The section is headed, "Compliance by Bord na gCon with State Bodies Code of Practice". This concerns the insertion of a new section 19A, which states: "The Board shall ... furnish to [the Minister] information in relation to such matters as he or she may specify concerning or relating to the scope of its activities (including its compliance with the Code of Practice for the Governance of State Bodies...) or its strategy, generally or in respect of any account prepared by the Board under section 19 or the policy and activities". Does this suggest that, because of the insertion of section 19A, the board does not at the moment provide such information to the Minister?
I do not think so. We have decided to put this in the legislation because the horse and greyhound fund links these two industries.I expect we will have more comprehensive legislation on the greyhound industry as a whole in the not too distant future, following from the report we have carried out into Bord na gCon and the industry.
The greyhound industry faces challenges but I would not be as pessimistic as some about the future. There are many good people in the industry and many good people on the board of Bord na gCon, who are trying to change the industry for the better. They need help to do that and strong legislation would help in that. We will take the opportunity to ensure that the board must, like Horse Racing Ireland "respond to a request coming from the Minister". It gets its funding from the State and needs to be able to respond to the appropriate codes of practice and governance applying to it, just as they apply to other bodies that are funded or partly funded by public moneys. It is no more or less than that.
I would not see a conspiracy around this corner, although we are making changes. The Minister of State, Deputy Tom Hayes, has primary responsibility for the greyhound industry. There has been significant change in the past number of years, but there was a lot to fix. There is a need for that approach to continue to ensure we have a healthy and growing sport that is properly financed for the future and to ensure we deal with some of the legacy debt issues, which are a big problem for the industry.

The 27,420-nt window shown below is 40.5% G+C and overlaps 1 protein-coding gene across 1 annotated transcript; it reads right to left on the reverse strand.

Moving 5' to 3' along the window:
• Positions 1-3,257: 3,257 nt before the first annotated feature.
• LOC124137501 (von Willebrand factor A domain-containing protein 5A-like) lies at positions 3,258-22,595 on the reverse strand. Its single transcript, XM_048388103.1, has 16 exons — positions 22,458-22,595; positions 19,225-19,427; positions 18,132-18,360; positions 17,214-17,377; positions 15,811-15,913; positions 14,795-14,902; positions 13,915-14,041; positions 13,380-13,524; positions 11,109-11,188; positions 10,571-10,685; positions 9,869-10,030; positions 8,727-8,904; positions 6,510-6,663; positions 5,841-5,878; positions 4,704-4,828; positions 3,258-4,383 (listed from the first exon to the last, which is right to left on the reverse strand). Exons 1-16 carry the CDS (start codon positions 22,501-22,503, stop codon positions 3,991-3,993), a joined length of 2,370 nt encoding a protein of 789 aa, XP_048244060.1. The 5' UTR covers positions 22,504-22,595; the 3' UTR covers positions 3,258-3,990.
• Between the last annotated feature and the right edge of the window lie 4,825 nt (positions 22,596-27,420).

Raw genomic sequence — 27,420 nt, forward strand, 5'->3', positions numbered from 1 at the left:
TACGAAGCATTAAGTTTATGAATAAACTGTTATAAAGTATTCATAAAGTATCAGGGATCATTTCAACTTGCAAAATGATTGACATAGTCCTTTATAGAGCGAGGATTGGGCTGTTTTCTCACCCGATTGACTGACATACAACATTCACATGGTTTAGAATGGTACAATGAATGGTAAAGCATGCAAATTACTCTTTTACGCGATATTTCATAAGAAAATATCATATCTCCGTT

I thank the Seanad for facilitating the passing of all Stages this evening. I know that is not normal practice. Normally we would have Second Stage, followed by a break for about a week and we would then return and take Committee and Report Stages. I thank Members for the pragmatic approach they have taken towards getting this done. Most people would accept that all the amendments that needed to be made to this legislation have been made and that it is time to pass it and move on with it. It would have been a frustrating night's work for me to have this pushed to a new government to finish. I thank Members for accommodating the Bill, particularly Senators who put forward amendments but decided not to push them.
This is definitely the last time I will get to speak in the Seanad under my current responsibilities. We have had a number of good interactions in terms of legislation, particularly on animal welfare where we had approximately ten hours of debate in the House. We have also had good interaction on fishing and broader farming and agrifood issues and each time that has been a rewarding process for me. I want to wish Senators who are candidates in the upcoming election well and I hope we will all see each other again soon. I expect that in the next few days we will get on with the more raw side of politics in a very competitive election campaign. I thank Senators for their co-operation this evening and believe we have done a very good job on this piece of legislation.